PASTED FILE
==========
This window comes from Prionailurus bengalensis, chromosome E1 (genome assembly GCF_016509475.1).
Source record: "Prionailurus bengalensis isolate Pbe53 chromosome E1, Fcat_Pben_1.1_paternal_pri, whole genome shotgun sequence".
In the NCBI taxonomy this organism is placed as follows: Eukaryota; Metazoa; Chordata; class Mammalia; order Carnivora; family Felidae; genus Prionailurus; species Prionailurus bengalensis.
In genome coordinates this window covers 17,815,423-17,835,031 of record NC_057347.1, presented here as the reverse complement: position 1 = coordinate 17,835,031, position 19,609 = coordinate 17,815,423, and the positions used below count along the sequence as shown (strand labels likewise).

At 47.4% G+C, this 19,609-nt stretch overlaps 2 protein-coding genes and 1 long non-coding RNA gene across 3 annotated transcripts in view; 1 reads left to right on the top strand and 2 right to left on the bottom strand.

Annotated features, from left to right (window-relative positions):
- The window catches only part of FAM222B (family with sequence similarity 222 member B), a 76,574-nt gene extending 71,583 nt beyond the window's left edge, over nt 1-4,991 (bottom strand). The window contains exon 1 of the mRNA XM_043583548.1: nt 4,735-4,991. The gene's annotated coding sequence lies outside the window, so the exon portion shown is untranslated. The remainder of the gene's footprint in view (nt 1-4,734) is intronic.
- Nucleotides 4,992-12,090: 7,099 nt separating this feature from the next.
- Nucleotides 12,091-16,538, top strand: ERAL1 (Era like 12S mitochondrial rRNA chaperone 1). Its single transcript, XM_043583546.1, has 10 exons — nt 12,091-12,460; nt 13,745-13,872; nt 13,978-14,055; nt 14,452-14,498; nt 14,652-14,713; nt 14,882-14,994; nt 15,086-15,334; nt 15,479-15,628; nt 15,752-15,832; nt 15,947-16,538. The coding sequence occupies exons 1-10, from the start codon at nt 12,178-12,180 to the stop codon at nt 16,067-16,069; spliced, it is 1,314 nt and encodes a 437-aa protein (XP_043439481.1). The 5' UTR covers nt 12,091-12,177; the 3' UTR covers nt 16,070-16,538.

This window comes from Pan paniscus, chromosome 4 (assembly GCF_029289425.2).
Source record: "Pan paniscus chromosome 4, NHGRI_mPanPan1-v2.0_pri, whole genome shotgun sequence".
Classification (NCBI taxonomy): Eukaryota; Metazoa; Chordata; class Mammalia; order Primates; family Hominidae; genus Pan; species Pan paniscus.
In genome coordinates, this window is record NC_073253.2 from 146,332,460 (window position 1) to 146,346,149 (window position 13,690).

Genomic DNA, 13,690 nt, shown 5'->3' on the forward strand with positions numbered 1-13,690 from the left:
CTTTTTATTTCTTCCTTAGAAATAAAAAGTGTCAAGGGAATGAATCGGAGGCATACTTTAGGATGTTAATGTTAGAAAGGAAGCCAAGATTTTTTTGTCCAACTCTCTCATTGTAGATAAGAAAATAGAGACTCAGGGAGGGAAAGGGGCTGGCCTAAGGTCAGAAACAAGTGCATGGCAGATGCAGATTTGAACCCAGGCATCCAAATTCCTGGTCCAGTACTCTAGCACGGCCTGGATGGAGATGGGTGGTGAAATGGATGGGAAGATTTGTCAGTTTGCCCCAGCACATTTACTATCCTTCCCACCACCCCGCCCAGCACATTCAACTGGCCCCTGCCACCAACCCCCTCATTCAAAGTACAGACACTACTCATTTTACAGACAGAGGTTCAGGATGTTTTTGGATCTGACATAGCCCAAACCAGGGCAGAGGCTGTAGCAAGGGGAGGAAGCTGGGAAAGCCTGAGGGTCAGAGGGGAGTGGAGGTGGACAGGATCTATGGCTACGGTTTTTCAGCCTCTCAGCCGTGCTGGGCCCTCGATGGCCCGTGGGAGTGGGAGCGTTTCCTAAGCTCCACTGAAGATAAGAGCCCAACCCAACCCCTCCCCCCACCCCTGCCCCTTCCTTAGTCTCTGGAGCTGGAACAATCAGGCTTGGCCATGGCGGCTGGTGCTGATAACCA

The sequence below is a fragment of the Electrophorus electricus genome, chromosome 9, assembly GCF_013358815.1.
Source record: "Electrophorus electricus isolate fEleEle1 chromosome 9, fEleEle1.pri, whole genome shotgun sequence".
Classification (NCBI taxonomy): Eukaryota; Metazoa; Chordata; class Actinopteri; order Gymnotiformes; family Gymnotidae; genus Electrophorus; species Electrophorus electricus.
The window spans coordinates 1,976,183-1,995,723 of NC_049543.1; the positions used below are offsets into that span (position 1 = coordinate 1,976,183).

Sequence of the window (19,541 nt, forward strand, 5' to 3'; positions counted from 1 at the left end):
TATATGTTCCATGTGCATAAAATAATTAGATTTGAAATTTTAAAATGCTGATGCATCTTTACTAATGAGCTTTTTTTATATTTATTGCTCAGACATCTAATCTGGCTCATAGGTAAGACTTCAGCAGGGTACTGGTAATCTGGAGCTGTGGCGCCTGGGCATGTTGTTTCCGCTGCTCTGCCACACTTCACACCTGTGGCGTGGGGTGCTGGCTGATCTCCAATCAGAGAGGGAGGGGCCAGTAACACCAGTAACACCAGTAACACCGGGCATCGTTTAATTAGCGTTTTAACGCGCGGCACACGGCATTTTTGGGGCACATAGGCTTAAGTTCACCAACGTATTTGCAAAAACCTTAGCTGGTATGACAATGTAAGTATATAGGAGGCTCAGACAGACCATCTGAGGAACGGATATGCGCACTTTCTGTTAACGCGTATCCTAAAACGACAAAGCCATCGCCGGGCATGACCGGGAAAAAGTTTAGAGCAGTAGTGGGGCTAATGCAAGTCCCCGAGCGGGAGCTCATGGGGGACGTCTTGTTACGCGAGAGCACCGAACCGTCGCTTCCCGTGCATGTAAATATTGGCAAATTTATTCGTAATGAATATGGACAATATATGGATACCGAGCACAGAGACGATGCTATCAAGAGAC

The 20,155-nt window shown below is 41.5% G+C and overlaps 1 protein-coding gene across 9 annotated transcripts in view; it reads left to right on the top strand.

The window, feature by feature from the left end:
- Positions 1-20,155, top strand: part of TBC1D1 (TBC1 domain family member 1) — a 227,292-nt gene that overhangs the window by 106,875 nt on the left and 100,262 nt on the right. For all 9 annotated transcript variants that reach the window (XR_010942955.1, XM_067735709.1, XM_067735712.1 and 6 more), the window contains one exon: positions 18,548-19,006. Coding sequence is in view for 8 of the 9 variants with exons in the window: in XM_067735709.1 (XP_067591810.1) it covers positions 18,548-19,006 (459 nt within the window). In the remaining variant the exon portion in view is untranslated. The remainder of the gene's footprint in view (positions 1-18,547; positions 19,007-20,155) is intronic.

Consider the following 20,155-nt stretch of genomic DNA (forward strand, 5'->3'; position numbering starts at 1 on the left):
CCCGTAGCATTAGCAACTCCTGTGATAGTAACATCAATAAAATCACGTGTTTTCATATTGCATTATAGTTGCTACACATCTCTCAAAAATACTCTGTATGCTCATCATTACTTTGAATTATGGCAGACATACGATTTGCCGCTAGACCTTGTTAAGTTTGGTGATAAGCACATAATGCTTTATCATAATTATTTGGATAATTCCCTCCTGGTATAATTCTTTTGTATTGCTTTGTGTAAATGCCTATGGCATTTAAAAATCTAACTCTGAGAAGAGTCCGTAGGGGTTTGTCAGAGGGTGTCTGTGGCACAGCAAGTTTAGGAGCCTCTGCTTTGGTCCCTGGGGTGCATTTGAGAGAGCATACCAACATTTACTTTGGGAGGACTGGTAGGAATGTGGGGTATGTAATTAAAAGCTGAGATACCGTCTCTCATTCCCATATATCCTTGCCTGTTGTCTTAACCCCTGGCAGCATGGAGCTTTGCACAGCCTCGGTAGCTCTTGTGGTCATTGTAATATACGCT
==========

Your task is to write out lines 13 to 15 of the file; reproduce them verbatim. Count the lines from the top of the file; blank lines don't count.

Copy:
In genome coordinates, this window is record NC_073253.2 from 146,332,460 (window position 1) to 146,346,149 (window position 13,690).

Genomic DNA, 13,690 nt, shown 5'->3' on the forward strand with positions numbered 1-13,690 from the left:
CTTTTTATTTCTTCCTTAGAAATAAAAAGTGTCAAGGGAATGAATCGGAGGCATACTTTAGGATGTTAATGTTAGAAAGGAAGCCAAGATTTTTTTGTCCAACTCTCTCATTGTAGATAAGAAAATAGAGACTCAGGGAGGGAAAGGGGCTGGCCTAAGGTCAGAAACAAGTGCATGGCAGATGCAGATTTGAACCCAGGCATCCAAATTCCTGGTCCAGTACTCTAGCACGGCCTGGATGGAGATGGGTGGTGAAATGGATGGGAAGATTTGTCAGTTTGCCCCAGCACATTTACTATCCTTCCCACCACCCCGCCCAGCACATTCAACTGGCCCCTGCCACCAACCCCCTCATTCAAAGTACAGACACTACTCATTTTACAGACAGAGGTTCAGGATGTTTTTGGATCTGACATAGCCCAAACCAGGGCAGAGGCTGTAGCAAGGGGAGGAAGCTGGGAAAGCCTGAGGGTCAGAGGGGAGTGGAGGTGGACAGGATCTATGGCTACGGTTTTTCAGCCTCTCAGCCGTGCTGGGCCCTCGATGGCCCGTGGGAGTGGGAGCGTTTCCTAAGCTCCACTGAAGATAAGAGCCCAACCCAACCCCTCCCCCCACCCCTGCCCCTTCCTTAGTCTCTGGAGCTGGAACAATCAGGCTTGGCCATGGCGGCTGGTGCTGATAACCA